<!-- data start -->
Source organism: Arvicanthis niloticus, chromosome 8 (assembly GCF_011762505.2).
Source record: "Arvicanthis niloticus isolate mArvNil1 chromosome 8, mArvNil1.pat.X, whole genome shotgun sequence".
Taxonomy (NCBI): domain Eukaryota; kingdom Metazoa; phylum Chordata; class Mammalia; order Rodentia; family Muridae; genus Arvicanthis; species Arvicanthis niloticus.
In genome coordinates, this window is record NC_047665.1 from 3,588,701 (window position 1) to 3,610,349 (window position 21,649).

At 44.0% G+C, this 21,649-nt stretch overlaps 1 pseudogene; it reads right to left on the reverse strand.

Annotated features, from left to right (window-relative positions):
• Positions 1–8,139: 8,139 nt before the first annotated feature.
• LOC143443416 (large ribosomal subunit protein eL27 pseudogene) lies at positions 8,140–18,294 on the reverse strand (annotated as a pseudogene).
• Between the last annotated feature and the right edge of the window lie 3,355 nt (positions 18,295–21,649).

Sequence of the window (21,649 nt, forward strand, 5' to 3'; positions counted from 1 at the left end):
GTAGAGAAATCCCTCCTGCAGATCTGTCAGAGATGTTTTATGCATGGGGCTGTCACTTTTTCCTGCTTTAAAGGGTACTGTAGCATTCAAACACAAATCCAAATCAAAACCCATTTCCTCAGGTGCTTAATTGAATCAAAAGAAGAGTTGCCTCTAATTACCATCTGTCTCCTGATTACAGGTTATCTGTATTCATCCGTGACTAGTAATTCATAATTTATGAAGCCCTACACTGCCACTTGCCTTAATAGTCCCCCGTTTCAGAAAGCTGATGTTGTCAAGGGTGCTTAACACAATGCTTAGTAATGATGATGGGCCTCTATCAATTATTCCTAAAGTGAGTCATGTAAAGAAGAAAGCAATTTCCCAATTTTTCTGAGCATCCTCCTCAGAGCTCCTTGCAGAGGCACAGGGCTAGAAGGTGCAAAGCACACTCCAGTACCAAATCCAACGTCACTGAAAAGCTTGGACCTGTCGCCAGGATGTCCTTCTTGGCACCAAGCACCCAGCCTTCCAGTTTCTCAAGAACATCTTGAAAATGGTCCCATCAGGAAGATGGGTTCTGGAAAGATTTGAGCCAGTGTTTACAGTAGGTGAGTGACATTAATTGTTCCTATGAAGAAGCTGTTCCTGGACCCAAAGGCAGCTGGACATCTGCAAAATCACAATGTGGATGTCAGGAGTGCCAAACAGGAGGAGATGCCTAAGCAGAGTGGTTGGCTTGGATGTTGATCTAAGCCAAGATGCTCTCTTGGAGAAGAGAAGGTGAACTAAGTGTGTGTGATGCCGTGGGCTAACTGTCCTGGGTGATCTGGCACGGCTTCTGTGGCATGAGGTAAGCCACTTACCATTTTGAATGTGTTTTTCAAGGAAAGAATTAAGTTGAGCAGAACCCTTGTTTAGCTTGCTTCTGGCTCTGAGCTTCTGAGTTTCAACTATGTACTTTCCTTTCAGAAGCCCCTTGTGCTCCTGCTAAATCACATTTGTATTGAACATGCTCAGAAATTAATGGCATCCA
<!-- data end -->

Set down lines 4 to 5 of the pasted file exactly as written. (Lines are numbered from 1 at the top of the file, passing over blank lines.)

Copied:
In genome coordinates, this window is record NC_047665.1 from 3,588,701 (window position 1) to 3,610,349 (window position 21,649).

At 44.0% G+C, this 21,649-nt stretch overlaps 1 pseudogene; it reads right to left on the reverse strand.